Patent supplier with stature

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Portretfoto Holst

Light bulb producers wishing to keep up with the competition needed to innovate. A proper research laboratory was needed in order to develop new products and the accompanying patents guaranteed income.

In 1911, General Electric closed a deal with the German trio AEG, Siemens & Halske, and the Auergesellschaft regarding light bulbs: the Patentgemeinschaft. Philips saw that its share of the European market was in great danger and was forced to turn its eye to the American market. General Electric quickly avoided disaster for itself by offering Philips licenses as well.

During these negotiations, Gerard and Anton Philips, encouraged by the Dutch patent law of 1912, concluded that dependence on other organizations’ knowledge, including patents, was very risky. Imitating General Electric, Philips established its own research laboratory: the Natuurkundig Laboratorium (NatLab).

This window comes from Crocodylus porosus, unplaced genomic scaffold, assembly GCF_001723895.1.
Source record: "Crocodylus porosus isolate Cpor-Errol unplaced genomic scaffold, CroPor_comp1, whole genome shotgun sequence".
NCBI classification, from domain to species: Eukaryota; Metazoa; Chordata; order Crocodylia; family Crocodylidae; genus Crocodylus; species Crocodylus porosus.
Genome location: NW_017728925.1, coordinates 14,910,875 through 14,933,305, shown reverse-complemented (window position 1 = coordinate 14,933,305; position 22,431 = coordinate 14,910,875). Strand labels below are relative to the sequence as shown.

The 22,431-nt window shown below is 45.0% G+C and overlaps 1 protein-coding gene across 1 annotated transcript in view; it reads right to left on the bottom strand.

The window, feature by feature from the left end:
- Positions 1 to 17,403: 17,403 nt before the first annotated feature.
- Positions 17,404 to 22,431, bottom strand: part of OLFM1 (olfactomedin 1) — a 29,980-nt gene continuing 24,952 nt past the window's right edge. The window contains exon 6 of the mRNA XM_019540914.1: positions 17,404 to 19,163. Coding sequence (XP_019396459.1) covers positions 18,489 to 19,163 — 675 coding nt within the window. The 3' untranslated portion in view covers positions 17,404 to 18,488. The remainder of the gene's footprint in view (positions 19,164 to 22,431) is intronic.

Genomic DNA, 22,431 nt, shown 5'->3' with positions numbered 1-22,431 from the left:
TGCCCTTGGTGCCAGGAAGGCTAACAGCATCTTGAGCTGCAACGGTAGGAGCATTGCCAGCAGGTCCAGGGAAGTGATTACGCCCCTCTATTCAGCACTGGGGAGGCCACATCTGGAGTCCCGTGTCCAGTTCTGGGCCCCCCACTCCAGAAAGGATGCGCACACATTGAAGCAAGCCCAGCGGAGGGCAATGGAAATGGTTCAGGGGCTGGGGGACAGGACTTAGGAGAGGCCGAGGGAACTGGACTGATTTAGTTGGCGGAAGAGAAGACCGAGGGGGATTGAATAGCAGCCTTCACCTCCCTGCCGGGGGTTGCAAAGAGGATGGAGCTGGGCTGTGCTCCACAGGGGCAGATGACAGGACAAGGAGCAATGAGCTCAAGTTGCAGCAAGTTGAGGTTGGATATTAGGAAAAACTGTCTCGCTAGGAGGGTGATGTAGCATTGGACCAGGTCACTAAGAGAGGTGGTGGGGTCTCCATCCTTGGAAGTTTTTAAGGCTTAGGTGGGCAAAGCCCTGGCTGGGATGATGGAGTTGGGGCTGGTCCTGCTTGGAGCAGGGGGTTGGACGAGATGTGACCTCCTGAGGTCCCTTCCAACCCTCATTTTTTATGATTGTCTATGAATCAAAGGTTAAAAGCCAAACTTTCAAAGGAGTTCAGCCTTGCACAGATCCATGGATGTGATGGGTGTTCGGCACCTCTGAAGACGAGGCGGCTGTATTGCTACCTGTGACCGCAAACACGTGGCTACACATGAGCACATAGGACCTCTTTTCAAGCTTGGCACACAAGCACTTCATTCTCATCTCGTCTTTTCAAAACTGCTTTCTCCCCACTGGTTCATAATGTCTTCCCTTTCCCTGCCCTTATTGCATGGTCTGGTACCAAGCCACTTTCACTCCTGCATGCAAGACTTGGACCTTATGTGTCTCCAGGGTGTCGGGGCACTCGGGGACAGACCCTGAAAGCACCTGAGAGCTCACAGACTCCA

On January 2, 1914, when Gilles Holst started as the laboratory’s first director, Gerard Philips assigned him to create a physics laboratory and find out as much as possible about the light bulb. The NatLab operated internationally and attracted European celebrities such as the physicist Gustav Hertz to strengthen its academic stature.

How to cite this page

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Dirk van Delft, 'Patent supplier with stature', Inventing Europe, http://www.inventingeurope.eu/story/patent-supplier-with-stature

Sources

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  1. Boersma, K. Inventing structures for industrial research: a history of the Philips NatLab 1914-1946. Aksant, 2002.
  2. Vries, M.J. de. 80 years of research at the Philips Natuurkundig Laboratorium 1914-1994 [with contributions by F. Kees Boersma]. Pallas Publications, 2005.

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Enlightening Europe

Around 1880, the development of the light bulb opened the door to a new industry for electric light and was characterized by transatlantic and European competition. To strengthen their patent positions, companies such as General Electric and Philips started their own research laboratories. In 2012, the European Union banned the old-fashioned light bulb because of its poor efficiency.

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